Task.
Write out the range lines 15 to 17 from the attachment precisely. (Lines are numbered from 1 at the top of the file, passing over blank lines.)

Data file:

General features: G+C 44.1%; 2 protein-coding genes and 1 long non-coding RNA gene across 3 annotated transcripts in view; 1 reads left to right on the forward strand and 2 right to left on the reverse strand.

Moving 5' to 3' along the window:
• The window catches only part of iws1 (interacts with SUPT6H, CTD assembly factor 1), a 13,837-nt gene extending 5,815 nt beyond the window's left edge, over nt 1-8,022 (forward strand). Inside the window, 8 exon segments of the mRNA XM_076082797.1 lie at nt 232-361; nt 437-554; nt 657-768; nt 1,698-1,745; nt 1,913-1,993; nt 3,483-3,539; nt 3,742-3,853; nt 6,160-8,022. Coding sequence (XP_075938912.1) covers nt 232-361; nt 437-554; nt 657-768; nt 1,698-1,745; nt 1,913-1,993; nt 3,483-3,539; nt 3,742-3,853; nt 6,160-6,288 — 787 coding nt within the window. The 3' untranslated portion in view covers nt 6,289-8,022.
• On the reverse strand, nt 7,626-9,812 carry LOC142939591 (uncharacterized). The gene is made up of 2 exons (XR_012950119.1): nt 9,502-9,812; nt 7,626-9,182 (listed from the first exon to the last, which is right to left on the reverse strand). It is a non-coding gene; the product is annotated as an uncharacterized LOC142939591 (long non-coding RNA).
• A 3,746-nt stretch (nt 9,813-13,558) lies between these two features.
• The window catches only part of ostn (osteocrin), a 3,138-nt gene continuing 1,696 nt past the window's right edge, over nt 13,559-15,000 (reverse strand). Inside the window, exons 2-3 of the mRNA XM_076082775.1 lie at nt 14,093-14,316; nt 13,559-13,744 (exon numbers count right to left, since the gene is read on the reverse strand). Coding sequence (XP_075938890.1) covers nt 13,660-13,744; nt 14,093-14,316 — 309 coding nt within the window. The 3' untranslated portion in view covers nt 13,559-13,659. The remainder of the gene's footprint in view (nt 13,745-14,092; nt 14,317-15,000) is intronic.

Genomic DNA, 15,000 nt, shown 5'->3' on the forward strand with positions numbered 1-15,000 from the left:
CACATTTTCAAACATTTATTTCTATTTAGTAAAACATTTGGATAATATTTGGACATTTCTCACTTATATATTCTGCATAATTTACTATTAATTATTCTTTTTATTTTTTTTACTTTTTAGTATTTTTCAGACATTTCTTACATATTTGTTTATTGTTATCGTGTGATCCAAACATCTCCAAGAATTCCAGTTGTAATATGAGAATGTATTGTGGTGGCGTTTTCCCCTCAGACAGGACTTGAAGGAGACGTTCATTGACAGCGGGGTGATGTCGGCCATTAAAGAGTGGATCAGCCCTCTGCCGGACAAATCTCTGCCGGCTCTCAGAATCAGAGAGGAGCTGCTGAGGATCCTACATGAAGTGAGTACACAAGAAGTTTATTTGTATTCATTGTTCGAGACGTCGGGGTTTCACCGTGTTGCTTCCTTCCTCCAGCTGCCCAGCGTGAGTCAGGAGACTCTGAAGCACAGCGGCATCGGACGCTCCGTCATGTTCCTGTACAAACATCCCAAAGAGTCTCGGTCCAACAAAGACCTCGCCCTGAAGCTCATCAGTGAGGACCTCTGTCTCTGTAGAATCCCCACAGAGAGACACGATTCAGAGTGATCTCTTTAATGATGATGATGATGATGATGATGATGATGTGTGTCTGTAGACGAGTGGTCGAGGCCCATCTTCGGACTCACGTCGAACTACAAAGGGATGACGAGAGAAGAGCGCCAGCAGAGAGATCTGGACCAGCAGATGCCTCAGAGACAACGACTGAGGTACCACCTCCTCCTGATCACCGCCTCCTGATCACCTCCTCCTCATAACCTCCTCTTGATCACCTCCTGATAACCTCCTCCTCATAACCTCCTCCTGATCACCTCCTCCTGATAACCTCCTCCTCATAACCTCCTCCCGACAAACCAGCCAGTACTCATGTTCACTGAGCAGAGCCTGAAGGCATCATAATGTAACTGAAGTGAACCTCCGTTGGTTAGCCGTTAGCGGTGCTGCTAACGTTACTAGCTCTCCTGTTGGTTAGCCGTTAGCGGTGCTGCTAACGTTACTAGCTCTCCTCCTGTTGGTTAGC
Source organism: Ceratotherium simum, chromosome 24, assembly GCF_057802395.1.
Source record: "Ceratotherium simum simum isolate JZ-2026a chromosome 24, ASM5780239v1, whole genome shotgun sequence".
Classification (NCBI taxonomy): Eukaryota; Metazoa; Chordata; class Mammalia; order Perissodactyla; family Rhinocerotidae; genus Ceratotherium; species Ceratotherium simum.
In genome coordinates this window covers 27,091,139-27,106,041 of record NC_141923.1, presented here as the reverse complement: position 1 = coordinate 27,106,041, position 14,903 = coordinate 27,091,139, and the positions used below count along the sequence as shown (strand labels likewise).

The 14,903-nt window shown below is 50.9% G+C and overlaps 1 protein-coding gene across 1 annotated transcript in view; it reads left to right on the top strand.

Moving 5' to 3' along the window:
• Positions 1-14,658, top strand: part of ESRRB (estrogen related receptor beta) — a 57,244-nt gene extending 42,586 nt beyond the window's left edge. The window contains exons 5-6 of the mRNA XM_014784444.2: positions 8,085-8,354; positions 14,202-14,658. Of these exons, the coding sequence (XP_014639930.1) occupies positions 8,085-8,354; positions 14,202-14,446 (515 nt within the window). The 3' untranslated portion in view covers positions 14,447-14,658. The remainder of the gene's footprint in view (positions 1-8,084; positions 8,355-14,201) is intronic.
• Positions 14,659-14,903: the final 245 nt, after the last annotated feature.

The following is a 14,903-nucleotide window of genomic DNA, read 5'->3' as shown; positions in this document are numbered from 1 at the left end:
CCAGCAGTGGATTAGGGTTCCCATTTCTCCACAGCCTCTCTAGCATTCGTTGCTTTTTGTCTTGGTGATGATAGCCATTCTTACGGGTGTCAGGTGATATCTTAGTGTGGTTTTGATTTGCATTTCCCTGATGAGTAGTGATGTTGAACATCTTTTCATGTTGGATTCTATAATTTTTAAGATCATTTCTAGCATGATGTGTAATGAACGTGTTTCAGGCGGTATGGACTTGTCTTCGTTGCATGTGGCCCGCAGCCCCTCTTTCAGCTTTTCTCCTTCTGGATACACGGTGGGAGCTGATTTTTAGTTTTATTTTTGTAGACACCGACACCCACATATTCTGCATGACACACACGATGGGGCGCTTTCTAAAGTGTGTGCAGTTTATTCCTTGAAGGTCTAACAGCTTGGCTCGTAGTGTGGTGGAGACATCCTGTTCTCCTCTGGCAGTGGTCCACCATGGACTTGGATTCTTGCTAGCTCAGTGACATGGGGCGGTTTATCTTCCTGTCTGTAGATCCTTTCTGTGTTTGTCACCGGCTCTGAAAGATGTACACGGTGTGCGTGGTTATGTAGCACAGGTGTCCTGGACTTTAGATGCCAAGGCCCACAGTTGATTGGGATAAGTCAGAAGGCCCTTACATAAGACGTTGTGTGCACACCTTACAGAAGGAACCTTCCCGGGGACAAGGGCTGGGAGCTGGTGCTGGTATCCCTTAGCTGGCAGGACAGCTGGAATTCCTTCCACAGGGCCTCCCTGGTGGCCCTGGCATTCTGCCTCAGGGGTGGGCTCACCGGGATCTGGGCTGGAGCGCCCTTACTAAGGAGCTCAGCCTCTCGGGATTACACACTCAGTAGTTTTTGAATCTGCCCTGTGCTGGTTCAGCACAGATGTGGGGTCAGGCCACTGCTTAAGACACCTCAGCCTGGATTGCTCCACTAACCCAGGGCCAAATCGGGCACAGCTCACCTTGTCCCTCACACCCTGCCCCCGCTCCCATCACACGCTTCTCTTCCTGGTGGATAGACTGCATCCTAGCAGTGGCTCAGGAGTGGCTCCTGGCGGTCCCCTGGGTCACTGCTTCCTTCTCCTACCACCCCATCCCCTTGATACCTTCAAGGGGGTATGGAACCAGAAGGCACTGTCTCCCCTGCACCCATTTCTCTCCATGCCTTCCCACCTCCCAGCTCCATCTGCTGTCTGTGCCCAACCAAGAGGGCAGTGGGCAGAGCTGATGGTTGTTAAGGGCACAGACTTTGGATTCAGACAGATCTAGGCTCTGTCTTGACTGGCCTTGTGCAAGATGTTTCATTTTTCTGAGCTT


• Positions 1-14,658, top strand: part of ESRRB (estrogen related receptor beta) — a 57,244-nt gene extending 42,586 nt beyond the window's left edge. The window contains exons 5-6 of the mRNA XM_014784444.2: positions 8,085-8,354; positions 14,202-14,658. Of these exons, the coding sequence (XP_014639930.1) occupies positions 8,085-8,354; positions 14,202-14,446 (515 nt within the window). The 3' untranslated portion in view covers positions 14,447-14,658. The remainder of the gene's footprint in view (positions 1-8,084; positions 8,355-14,201) is intronic.
• Positions 14,659-14,903: the final 245 nt, after the last annotated feature.

The following is a 14,903-nucleotide window of genomic DNA, read 5'->3' as shown; positions in this document are numbered from 1 at the left end: